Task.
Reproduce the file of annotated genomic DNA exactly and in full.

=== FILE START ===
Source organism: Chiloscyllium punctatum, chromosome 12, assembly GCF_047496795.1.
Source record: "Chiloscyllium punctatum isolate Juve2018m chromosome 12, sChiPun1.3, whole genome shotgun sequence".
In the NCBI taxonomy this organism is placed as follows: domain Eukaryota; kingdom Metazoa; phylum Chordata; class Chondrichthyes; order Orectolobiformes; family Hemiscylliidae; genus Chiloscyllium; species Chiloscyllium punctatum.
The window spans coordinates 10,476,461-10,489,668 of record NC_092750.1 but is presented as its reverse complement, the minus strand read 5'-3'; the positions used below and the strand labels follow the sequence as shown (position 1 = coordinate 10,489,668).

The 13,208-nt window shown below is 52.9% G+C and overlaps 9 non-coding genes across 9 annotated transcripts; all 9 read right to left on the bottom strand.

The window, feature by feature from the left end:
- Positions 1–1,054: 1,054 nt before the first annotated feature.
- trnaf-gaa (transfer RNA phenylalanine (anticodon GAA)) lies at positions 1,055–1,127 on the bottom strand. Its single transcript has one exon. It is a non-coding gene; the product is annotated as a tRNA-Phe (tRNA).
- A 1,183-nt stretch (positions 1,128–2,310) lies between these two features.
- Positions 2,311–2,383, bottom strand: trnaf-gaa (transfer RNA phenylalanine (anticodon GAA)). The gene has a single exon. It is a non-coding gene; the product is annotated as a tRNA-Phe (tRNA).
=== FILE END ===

Source organism: Chiloscyllium punctatum, chromosome 12, assembly GCF_047496795.1.
Source record: "Chiloscyllium punctatum isolate Juve2018m chromosome 12, sChiPun1.3, whole genome shotgun sequence".
In the NCBI taxonomy this organism is placed as follows: domain Eukaryota; kingdom Metazoa; phylum Chordata; class Chondrichthyes; order Orectolobiformes; family Hemiscylliidae; genus Chiloscyllium; species Chiloscyllium punctatum.
The window spans coordinates 10,476,461-10,489,668 of record NC_092750.1 but is presented as its reverse complement, the minus strand read 5'-3'; the positions used below and the strand labels follow the sequence as shown (position 1 = coordinate 10,489,668).

The 13,208-nt window shown below is 52.9% G+C and overlaps 9 non-coding genes across 9 annotated transcripts; all 9 read right to left on the bottom strand.

The window, feature by feature from the left end:
- Positions 1–1,054: 1,054 nt before the first annotated feature.
- trnaf-gaa (transfer RNA phenylalanine (anticodon GAA)) lies at positions 1,055–1,127 on the bottom strand. Its single transcript has one exon. It is a non-coding gene; the product is annotated as a tRNA-Phe (tRNA).
- A 1,183-nt stretch (positions 1,128–2,310) lies between these two features.
- Positions 2,311–2,383, bottom strand: trnaf-gaa (transfer RNA phenylalanine (anticodon GAA)). The gene has a single exon. It is a non-coding gene; the product is annotated as a tRNA-Phe (tRNA).